The New Kimber K6xs “Carry” A Perfect Pocket Packing Pistol

Author Bill Bell Shooting the New Kimber K6XS

     PHOTO CREDITS: Jordan Bell   

     This time of the year in my neck of the woods it is hot and humid. Yesterday for example the high was 95° and with the humidity level, it felt like 105°; in other words, it was just plain miserable weather. But, if you’re like me, neither heat, rain, sleet, hail, snow or dark of night, prevents me from carrying a handgun for defense. Granted it is a bit easier when temperatures are milder and allow clothing better suited to concealment, but there are ways to beat the heat and still carry a reasonably effective handgun. My summer “uniform” is generally cargo shorts with a stout belt, and tucked-in tee-shirt, which is layered over by an unbuttoned Hawaiian shirt. This serves to conceal my handgun inside an OWB holster and is still comfortable. However, if it’s 95° and 85% humidity, I might dispense with the outer shirt and wear just the tee-shirt outside the shorts. This calls for a change in carry gear, which in my case means a pocket holster. To me, nothing works better in a pocket holster than a small double action (DA) revolver.

            Some will no-doubt opine, “A small DA revolver? Hey pop, it’s the 21st Century.” OK, so I’m a “Boomer.” I cut my teeth on revolvers and carried one as a duty gun in law enforcement for some 15 years. I am both comfortable and competent with a “wheelgun.” For pocket carry, the contours of the revolver make it just right. For several years I carried a Smith & Wesson Model 42, then a 442, which are both J-frame, “Airweight” snubs, with a concealed hammer. Then one day, I was in a LGS and came upon a used Colt Agent, which like my Smiths, had an aluminum-frame and was chambered in .38 Special. I liked the fact that it had a true 2” barrel, the sights were easier for me to see, and it was a six-shooter instead of a five-shooter. It soon found its way on my side. My one trepidation was its exposed hammer spur, which was apt to catch in pocket lining or loose clothing. I flirted with the idea of a hammer shroud, but didn’t want to drill the frame. Finally, I bought a spare hammer and had a gunsmith remove the hammer spur and fit it into my Colt Agent.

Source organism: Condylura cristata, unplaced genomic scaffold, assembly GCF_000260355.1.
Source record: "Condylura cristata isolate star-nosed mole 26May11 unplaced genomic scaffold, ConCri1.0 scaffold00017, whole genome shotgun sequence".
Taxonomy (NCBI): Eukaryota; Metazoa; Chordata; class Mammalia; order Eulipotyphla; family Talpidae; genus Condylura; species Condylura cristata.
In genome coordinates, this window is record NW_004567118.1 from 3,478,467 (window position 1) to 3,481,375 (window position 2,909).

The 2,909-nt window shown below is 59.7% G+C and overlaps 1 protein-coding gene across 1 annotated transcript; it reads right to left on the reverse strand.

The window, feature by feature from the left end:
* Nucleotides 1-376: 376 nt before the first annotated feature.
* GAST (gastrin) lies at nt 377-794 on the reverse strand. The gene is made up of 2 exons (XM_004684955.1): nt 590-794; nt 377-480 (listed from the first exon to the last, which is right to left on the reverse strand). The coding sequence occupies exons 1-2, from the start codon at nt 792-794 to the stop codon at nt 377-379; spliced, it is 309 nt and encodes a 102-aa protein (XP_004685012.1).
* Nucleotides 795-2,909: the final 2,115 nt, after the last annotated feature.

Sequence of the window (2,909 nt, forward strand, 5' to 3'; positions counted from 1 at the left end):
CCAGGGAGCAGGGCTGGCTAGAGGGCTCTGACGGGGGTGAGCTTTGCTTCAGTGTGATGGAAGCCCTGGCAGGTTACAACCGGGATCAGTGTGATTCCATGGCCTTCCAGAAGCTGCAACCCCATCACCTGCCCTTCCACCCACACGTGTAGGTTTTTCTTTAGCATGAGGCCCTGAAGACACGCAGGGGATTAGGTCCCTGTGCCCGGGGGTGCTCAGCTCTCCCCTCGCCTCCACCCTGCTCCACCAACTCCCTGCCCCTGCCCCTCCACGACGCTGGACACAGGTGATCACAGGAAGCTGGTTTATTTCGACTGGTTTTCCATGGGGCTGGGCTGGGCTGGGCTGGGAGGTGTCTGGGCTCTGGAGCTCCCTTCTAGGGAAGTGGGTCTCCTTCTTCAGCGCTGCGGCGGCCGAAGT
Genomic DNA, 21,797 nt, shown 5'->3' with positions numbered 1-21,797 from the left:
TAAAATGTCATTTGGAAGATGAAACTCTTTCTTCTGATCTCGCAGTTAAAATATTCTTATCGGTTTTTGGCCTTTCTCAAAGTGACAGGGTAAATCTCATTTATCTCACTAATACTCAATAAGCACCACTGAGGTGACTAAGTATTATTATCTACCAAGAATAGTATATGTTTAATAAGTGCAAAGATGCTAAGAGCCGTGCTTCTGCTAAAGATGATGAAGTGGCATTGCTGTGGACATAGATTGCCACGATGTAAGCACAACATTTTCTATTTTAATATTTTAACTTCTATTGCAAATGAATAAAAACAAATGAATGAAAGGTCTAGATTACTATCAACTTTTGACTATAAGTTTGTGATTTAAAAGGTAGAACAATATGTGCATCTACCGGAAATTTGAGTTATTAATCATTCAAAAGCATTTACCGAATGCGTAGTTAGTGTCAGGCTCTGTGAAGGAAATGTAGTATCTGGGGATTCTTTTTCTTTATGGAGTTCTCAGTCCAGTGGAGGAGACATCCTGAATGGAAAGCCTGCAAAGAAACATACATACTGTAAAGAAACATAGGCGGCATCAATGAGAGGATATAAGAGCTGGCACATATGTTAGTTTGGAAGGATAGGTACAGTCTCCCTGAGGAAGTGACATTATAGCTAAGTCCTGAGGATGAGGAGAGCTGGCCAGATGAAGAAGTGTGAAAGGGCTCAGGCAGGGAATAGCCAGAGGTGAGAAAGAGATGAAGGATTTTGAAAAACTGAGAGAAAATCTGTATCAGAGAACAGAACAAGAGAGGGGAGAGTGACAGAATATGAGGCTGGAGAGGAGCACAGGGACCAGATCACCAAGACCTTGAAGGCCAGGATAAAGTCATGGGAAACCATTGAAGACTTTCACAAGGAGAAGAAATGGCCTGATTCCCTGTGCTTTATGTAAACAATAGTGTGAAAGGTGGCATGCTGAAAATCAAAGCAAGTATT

Kimber KX6 Side View

My Colt Agent is circa 1969, made just as Colt was changing the design, so it has the old-type exposed ejector rod. Colt quit making the Agent in 1972, so there are no more. Mine was almost pristine when I acquired it, but the aluminum frame with its black anodized finished is definitely showing some holster wear, so I began to consider carrying something else. At the NRA Annual Meeting this year (2023) I stopped at the Kimber booth as I’d received a press release just prior to the NRAAM that their new K6s “Carry” model was going to debut. I’d caught wind of this development a few months earlier, but Kimber wasn’t saying much. At their display area, I picked up what they were now calling the K6xs and instantly fell in love. Basically, the new “Carry” is a K6s, but with an aluminum alloy frame. Because of this, it isn’t a .357 Magnum like the K6s, but is rated for .38 Special +P cartridges. This gave it a definite advantage over my old Colt Agent as I would not shoot +P ammo in the vintage sixgun. The frame has a silver KimPro II finish, while the cylinder, 2” barrel, crane, cylinder latch and trigger are stainless steel, and have a darker gray bead-blasted finish. This gives it the “Pinto” effect. Also, unlike the K6s, the K6xs has a fixed rear sight integral to the top-strap. The front sight is a partially slanted patridge-style, with a red dot insert. To reduce the weight of the revolver, there is a cut-out on the right side of the barrel underlug, deeper flutes in the cylinder, and even the rear of the trigger is hollowed-out. Whereas the concealed hammer K6s weighs 23 oz. empty, the K6xs weighs just 15.9 oz.

On top is my Colt Agent that has been my primary EDC for several years; below it is the new Kimber K6xs “Carry” – they are very similar in size and weight, but the Kimber takes +P cartridges.